Q: Ryan, how did you decide this was where you would spend your career?

Hicke: I started when I was 20. I interned that summer and Al hasn’t been able to get rid of me.

Q: How did you and SEI learn to manage in London?

Hicke: I was the 12th person among a mix of Brits and U.S. expats. We grew so quickly. It was a start-up with the advantage of having an established parent company. The coolest thing was the ability to maintain the SEI culture

Q: Has the board charged you with keeping this company independent?

Hicke: It’s what Al said earlier: We stay true to our premise of listening really well, being out in the market, understanding our clients’ needs and where the market is going, and our ability to reinvent ourselves.

We’re serving, from single advisers, to the largest wealth managers and banks. When we listen to all of them, we have a unique perspective.

Q: Is outsourcing inevitable? Will banks and brokers keep outsourcing services as Vanguard is now doing? Or will they have to go back to building their own tech?

West: It’s back and forth. Swings this way, and then that way.

Q: How many people work at SEI now? And are they remote?

Hicke: About 4,000 people worldwide, 3,500 [are based] in Oaks. There’s benefits of working at home, and benefits to being on campus together. We also recognize the flexibility of the hybrid approach. To work remotely has a lot of value. Flexibility in the work environment has increased dramatically in the past two years, and has enabled us to attract more talent and people.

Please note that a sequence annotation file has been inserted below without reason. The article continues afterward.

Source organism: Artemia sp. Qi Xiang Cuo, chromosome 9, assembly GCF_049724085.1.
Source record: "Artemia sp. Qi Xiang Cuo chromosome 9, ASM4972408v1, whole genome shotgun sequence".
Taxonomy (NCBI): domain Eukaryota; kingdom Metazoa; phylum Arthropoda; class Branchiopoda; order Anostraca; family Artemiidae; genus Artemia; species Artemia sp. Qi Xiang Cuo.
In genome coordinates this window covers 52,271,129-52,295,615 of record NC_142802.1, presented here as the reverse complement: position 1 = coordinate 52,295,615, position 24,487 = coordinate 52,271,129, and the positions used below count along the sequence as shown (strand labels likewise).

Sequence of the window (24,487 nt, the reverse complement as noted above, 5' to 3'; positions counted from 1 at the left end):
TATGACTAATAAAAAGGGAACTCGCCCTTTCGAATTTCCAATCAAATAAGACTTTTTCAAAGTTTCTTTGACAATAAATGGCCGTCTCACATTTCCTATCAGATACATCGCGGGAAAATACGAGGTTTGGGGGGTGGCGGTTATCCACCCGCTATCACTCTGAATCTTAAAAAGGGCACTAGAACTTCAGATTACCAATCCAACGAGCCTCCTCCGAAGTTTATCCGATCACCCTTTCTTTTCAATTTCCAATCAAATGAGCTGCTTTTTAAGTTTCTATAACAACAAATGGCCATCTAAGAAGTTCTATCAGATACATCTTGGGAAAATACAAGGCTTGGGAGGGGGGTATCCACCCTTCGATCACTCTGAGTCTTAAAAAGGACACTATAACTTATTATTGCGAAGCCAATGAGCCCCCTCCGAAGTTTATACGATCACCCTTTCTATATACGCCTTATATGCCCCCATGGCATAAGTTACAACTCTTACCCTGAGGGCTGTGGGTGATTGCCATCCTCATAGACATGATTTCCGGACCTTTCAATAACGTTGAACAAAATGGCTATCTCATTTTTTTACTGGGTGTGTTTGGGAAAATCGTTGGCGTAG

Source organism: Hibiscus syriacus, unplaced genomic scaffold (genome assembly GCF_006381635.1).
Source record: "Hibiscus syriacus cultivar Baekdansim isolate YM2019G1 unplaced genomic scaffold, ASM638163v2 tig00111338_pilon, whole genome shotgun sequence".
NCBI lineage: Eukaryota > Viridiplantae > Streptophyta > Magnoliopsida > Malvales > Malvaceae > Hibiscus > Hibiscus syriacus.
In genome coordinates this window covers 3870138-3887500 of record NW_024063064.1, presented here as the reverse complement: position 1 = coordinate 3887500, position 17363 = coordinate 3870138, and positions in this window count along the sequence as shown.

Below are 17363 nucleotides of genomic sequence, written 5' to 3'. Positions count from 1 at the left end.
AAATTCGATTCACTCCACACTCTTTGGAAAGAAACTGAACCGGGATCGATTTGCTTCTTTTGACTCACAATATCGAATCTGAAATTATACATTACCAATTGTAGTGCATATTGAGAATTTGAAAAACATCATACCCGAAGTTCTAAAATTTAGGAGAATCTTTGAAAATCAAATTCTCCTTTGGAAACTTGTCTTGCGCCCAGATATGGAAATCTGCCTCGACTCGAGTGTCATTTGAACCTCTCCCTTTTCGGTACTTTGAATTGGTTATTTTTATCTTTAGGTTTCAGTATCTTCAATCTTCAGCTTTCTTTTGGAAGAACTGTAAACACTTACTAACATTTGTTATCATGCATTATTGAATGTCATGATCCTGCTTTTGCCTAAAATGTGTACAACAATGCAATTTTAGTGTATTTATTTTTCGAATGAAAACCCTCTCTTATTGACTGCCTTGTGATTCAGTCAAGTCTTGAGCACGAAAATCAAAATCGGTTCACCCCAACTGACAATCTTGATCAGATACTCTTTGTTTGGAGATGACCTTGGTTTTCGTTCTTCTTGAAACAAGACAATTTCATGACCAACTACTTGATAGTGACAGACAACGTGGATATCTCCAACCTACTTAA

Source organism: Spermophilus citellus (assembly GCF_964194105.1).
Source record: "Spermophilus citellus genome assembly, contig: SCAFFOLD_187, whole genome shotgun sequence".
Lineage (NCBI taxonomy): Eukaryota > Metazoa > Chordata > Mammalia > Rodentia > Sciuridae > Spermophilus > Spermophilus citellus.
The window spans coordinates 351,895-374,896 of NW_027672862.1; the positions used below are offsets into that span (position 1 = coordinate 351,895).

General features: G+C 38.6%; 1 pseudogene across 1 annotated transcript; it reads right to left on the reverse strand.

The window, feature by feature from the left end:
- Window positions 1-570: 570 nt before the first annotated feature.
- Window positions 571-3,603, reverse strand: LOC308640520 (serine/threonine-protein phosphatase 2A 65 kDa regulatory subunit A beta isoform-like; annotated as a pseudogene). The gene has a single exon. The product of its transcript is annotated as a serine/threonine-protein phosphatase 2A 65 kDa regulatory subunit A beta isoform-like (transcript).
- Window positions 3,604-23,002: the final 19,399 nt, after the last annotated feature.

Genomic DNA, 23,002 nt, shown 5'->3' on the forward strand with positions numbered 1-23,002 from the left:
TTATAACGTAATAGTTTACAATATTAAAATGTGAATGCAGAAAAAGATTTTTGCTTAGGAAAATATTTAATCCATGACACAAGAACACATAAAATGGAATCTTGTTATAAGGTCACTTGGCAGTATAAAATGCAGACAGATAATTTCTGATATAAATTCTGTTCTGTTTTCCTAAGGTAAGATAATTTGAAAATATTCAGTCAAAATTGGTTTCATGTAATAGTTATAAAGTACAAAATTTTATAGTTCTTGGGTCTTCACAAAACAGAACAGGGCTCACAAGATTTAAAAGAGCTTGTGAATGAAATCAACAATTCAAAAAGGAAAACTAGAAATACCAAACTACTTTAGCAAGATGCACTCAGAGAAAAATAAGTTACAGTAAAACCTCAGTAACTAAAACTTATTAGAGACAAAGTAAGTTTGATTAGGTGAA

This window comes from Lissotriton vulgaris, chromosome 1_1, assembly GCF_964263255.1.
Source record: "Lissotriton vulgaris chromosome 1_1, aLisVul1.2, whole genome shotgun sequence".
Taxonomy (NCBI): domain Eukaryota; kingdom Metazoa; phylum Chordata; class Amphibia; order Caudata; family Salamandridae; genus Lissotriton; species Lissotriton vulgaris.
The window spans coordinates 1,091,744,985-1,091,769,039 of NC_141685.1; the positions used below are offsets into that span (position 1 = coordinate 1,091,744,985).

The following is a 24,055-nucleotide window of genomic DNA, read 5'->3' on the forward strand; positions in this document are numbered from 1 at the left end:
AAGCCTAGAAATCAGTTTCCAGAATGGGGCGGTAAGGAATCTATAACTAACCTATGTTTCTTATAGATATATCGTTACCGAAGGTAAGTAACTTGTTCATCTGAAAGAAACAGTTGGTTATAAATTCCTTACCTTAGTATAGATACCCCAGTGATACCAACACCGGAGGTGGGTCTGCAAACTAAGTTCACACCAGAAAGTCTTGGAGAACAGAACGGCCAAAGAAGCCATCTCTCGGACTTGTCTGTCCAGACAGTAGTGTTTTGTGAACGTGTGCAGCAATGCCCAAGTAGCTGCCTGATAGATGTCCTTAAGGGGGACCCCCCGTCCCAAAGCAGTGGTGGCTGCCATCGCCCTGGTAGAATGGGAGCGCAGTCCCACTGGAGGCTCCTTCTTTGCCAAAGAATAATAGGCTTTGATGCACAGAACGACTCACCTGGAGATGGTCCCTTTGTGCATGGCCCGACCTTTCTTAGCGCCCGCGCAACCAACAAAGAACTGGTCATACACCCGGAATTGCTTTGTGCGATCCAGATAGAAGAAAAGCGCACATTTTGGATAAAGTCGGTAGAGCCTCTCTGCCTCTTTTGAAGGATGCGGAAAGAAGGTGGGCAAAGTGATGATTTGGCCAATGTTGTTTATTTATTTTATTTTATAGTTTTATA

Q: Can you talk about demands from clients for help in the cryptocurrency space?

Hicke: We’ve been looking at the digital asset space (involving cryptocurrencies). We’ve been working across the company, an enterprise group focused on digital assets, connecting with counterparties. We see it as a segment and a capability that will grow.

Q: How do investors hold custody of crypto?

Hicke: That’s exactly what we’re working on, the custody relationship; how do you price it and report on it? These digital assets don’t always strike a price. We’re trying to step back and look at — how do you trade it, hold it, price it, custody it?

We have some investment management clients launching crypto funds and having us administer those funds. The demand is still low but the questions are high. We deal with many banks and wealth managers, and it’s not something that’s part of their formal asset allocation.

Q: What other growth businesses are on your horizon?

Hicke: On the tech side, as more firms look to the cloud, they want help from SEI. And we’re able to help them from on-premise servers to the cloud. We ourselves are moving more of our operations to the cloud for the past two years now.

We’ve also seen demand around cyber security services. Our SEI Sphere is a single cyber security full data protection platform. It offers a wealth management firm end-to-end protection, email monitoring, protecting a laptop, all the way through the network. Other competitors only offer a single product, like an Arctic Wolf or CrowdStrike.

Al asked me to start that business. We’ve sold it to insurance and tech companies. It’s a quickly growing market, also for small to mid-size businesses.